MLB pitching decisions are based on assumptions and definitions – headlines
The accepted assumptions are that all pitchers must have a certain height, and that all starters have the same throwing and inning limitations. Additionally, the definitions of an accepted number of pitches per inning and a “quality start” are metrics that are used throughout the Game, with no evidence of their validity being confirmed.
Yes, today’s athletes are bigger, stronger and faster, but the beauty of baseball is that none of that matters if a player shows with his performance on the field that he can compete with the best and be the best. Players come in all shapes and sizes, and they prove themselves by doing what they are paid to do; pitchers taking out batters. Please note that the listed heights of the players are as reliable as a Dominican Republic birth certificate. Also, the six inches between your ears are often more important than your physical height.
Who decided that 100 pitches should be the limit, each game, for starting pitchers, and total innings, each year, for young pitchers should also be limited to extend their careers? Why have these limitations been so widely accepted without empirical evidence that they actually work? Today, why is throwing a baseball perceived to be the only activity in any sport that is expected to improve by doing less? Order the scouts to find the perfect pitching prototypes, and then restrict their ability to improve muscle memory, endurance, and learn their craft, by not pitching. Who thought that, Mork or ET?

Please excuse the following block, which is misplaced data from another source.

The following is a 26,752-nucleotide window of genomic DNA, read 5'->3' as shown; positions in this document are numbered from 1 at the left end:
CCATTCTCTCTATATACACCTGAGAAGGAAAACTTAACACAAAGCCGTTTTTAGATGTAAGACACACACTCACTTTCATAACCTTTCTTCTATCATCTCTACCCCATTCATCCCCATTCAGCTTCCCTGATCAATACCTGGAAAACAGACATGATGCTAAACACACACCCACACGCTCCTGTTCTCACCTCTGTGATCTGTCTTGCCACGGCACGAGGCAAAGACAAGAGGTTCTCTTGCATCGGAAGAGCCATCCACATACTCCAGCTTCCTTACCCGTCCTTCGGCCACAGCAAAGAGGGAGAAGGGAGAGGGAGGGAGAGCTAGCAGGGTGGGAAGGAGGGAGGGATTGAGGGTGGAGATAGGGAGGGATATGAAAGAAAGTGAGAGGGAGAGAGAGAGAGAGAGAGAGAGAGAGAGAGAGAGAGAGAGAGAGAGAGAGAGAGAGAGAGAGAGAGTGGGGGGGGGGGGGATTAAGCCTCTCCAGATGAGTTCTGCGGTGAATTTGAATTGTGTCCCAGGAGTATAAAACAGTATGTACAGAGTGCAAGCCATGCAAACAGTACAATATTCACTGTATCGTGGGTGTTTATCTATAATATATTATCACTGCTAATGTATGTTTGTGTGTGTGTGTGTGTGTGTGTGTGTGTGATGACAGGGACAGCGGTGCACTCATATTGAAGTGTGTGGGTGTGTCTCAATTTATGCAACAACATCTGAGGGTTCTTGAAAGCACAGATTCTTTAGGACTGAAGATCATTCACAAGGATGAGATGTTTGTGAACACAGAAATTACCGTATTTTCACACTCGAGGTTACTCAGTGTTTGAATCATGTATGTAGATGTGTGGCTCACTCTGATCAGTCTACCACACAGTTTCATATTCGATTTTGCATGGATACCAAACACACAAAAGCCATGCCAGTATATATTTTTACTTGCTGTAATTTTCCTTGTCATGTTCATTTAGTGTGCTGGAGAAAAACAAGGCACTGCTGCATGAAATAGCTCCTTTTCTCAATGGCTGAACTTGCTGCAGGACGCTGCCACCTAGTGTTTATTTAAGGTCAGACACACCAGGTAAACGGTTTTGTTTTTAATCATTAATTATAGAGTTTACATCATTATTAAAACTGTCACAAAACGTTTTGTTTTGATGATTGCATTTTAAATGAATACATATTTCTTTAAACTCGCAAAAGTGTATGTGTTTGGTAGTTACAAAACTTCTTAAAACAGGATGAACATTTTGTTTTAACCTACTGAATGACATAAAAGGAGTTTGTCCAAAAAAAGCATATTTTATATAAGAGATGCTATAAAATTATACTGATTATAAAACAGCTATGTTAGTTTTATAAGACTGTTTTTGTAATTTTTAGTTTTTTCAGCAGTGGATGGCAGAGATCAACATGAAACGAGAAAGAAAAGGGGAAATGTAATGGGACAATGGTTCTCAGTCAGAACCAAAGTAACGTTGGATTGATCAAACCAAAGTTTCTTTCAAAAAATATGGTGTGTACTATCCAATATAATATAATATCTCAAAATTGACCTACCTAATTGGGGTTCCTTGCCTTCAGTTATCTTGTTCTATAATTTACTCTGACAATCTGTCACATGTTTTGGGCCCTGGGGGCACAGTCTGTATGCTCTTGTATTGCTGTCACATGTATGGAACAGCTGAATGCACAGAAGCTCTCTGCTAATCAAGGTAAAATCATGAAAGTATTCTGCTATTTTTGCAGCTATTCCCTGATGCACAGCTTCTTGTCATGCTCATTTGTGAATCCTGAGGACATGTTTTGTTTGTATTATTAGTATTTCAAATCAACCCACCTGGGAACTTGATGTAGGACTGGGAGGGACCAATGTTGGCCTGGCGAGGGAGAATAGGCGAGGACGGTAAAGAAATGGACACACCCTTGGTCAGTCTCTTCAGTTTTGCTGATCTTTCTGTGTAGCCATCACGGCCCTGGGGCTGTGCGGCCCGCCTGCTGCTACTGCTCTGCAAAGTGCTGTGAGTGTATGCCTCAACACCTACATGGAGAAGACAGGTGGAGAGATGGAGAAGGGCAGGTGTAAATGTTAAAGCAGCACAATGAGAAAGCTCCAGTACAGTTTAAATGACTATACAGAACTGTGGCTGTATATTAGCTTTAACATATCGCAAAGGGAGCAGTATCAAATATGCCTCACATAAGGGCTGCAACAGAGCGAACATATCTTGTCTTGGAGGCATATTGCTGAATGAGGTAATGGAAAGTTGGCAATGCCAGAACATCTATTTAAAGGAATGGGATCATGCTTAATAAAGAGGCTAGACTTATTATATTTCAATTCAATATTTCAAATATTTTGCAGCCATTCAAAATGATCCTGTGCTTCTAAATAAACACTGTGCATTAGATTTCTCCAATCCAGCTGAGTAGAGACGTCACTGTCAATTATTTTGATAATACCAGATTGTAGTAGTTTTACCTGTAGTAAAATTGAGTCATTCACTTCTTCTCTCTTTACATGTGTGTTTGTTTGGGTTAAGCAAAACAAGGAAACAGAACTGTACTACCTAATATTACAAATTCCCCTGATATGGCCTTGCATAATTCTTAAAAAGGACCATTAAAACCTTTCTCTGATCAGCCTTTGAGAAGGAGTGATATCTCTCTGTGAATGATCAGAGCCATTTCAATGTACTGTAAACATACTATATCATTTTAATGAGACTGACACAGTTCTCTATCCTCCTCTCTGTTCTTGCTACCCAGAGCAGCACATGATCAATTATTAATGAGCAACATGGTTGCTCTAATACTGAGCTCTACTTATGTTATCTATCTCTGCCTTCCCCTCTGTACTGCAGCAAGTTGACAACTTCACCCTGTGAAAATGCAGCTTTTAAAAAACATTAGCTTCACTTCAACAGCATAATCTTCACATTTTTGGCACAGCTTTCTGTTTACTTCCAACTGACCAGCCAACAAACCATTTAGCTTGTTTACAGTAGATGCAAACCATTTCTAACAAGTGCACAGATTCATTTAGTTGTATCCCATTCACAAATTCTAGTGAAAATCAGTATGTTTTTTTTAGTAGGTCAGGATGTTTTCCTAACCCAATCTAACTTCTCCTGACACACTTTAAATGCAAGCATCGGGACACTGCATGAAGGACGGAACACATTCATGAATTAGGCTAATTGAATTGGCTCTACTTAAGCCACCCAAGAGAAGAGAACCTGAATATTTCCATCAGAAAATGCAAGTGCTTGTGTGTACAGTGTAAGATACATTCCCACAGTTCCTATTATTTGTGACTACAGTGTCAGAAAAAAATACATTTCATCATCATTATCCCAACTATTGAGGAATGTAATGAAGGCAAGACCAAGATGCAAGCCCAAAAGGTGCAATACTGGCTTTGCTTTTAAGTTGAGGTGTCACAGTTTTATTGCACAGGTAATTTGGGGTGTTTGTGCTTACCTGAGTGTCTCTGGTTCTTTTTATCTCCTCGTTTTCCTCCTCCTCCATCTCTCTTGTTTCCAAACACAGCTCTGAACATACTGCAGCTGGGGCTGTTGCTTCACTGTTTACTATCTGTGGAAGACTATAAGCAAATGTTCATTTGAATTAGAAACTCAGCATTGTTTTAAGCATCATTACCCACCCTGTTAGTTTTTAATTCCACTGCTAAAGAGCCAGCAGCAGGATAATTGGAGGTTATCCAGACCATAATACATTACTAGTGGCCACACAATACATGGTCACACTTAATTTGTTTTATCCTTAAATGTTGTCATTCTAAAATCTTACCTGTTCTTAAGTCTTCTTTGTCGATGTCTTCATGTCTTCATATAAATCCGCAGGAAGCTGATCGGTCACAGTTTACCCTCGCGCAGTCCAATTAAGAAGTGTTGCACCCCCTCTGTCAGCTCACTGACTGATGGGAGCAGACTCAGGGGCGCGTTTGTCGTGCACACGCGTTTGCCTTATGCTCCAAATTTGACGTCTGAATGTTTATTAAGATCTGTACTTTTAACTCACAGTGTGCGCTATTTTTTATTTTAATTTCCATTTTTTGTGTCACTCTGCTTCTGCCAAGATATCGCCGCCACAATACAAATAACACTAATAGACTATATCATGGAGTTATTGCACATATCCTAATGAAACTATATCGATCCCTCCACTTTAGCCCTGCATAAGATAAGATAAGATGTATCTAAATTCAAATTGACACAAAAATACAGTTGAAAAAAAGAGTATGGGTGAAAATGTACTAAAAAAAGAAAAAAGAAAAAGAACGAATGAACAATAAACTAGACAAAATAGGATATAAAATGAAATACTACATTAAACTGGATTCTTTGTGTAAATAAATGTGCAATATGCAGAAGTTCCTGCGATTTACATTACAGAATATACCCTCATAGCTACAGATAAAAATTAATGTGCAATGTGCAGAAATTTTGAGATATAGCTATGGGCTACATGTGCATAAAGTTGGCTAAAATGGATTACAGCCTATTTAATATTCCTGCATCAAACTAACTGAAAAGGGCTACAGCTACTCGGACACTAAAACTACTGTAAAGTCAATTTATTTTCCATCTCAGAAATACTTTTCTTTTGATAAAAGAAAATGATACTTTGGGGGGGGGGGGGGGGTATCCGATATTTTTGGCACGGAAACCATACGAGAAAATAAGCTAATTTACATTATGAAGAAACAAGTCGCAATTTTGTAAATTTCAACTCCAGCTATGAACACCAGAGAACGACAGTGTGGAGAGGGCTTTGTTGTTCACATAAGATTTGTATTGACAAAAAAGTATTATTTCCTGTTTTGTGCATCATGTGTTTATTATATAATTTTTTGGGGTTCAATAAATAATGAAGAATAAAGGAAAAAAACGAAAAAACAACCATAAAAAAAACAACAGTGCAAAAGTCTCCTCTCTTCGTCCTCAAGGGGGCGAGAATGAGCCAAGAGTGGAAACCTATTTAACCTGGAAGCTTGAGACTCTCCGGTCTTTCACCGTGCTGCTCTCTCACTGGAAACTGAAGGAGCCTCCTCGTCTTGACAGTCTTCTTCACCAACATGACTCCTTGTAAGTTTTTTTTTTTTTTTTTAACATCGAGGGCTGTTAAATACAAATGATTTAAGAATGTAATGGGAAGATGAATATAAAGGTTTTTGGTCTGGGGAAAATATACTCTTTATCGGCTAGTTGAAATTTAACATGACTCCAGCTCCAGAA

A limit of 100 pitches is not a rule, it is not based on facts; instead, it is an absurd assumption. Also, a limited pitch count translates into an assumption that “fewer innings is better.” Some pitchers are well done with 60 pitches; others are simply warming up to 100. We are talking about individuals with many different levels of ability and stamina. Setting an arbitrary number to cover all pitchers in all situations defies all logic. Are the warm-up pitches before each inning a consideration, or are pick-off shots, or pitches, or intentional walks, or the intensity of the game situation, or the type of pitches being thrown, fastballs, curves? , sliders, knuckle balls? , etc.? What about the “wasted” pitches that are called by a catcher when a hitter has two strikes, standing up and putting his glove over his head for one goal? (I hate that) If the batter is expected to swing on that pitch, it tells you what the catcher thinks of his discipline at the plate. If he doesn’t swing, then it’s just a purposeless pitch that brings the pitcher closer to the dreaded 100. Throwing over the hands, well, over the head, no. Why should a pitcher on a pitch count waste pitches? Purpose launch, yes. Waste tone, no. What is the proper combination that should allow a pitcher to exceed the prescribed limit, or is there such a thing? No, there is no suitable combination. Managers will even eliminate starting pitchers before starting another inning if there is only the potential threat of hitting 100 in that inning. A pitcher’s effectiveness, or lack thereof, should tell the manager everything he needs to know about letting him continue or taking him out of a game. Being able to count to 100 shouldn’t be the criteria for pitching decisions.